23 Aug Don’t Strike Out At Negotiations…A Good Pitch Can Set Up A Home Run!
If you’re involved in a legal action, you probably consider at least one of the other parties to be an opponent. As you and your client prepare your case, you will likely be hoping that if it is ever heard by a judge or jury (the umpire), your arguments will result in a grand slam home run that wins the day while opposing counsel strikes out every time they come to the plate.
At a mediation, however, the goal is not to defeat your opponent. You probably actually have a common goal – a mutually agreeable settlement where all parties can walk away feeling they have played a part in achieving a ritually acceptable result – let’s call it a tie for purposes of this analogy.
For this analogy to work, let’s rename the strike zone the “ZOPA” – the zone of possible agreement. After a mediator helps parties to consider and evaluate the facts, evidence and law and perform a risk analysis, she will likely be able to determine the ZOPA. This is the range of assessments within which the case is likely to settle.
When parties begin negotiating, they frequently start pitching outside of this range – sometimes very far outside of the zone. While these outlying offers are typical in commercial disputes, they can sometimes cause a mediation to terminate immediately or prematurely when one or more parties senses they are too far apart to achieve a mutually agreeable resolution.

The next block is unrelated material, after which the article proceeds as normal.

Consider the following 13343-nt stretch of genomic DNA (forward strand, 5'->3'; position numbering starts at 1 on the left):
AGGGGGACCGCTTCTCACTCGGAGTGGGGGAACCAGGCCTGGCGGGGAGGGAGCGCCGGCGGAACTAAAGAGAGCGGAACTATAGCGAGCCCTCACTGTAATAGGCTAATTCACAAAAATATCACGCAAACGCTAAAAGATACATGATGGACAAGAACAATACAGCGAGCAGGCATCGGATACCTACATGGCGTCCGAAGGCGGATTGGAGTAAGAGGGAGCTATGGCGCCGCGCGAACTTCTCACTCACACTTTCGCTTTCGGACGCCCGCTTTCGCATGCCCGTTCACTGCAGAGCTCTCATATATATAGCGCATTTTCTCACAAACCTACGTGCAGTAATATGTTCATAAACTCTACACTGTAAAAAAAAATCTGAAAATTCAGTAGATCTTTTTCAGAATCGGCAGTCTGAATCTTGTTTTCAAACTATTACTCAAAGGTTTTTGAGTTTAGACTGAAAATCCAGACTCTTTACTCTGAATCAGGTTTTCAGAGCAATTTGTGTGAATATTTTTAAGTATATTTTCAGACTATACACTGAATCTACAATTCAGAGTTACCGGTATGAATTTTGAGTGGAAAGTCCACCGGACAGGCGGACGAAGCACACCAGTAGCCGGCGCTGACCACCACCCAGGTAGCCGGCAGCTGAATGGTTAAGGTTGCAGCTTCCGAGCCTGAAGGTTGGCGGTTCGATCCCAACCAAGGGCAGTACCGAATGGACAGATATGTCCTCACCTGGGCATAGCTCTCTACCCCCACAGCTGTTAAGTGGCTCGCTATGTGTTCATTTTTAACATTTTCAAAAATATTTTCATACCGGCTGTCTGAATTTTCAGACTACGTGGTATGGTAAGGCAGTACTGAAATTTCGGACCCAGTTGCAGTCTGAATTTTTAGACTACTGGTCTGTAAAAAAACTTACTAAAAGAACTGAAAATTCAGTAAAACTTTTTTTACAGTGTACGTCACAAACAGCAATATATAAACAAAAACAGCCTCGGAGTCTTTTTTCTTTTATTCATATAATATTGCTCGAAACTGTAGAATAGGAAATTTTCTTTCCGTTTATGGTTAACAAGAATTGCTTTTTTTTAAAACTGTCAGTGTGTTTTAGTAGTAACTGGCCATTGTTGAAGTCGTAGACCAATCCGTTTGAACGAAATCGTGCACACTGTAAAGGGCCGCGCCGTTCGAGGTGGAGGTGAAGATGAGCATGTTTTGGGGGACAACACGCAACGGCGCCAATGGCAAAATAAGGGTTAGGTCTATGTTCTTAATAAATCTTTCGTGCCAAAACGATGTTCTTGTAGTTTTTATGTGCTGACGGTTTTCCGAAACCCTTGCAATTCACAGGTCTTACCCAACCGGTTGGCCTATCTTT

Remember, if your goal is to get your negotiating partner to take a swing that will lead to progress, your chances are much better if your pitch isn’t an offer that’s sky high or down in the dirt. While it’s true that parties often go back and forth with multiple offers and gradually get closer to the ZOPA, if it takes too long to get there, negotiators may become discouraged and settlement opportunities may be squandered.
In baseball, if you throw too many balls, you end up walking the batter. In mediation, people simply walk away.
Good negotiators won’t want to throw a gift of a pitch down the middle of the plate that gives up too much but they should aim to throw pitches or make offers at the upper or lower end of the strike zone or sufficiently close to the ZOPA to motivate the batter to take a swing and build movement.
Keep your eye on the ball and set yourself up for a home run at mediation.
For a related article on the Zone of Possible Agreement (ZOPA), read “Personal Injury Mediation: Understanding Potential Stumbling Blocks – A New Lawyers Guide” by my colleague, Jonathan T. Cooper.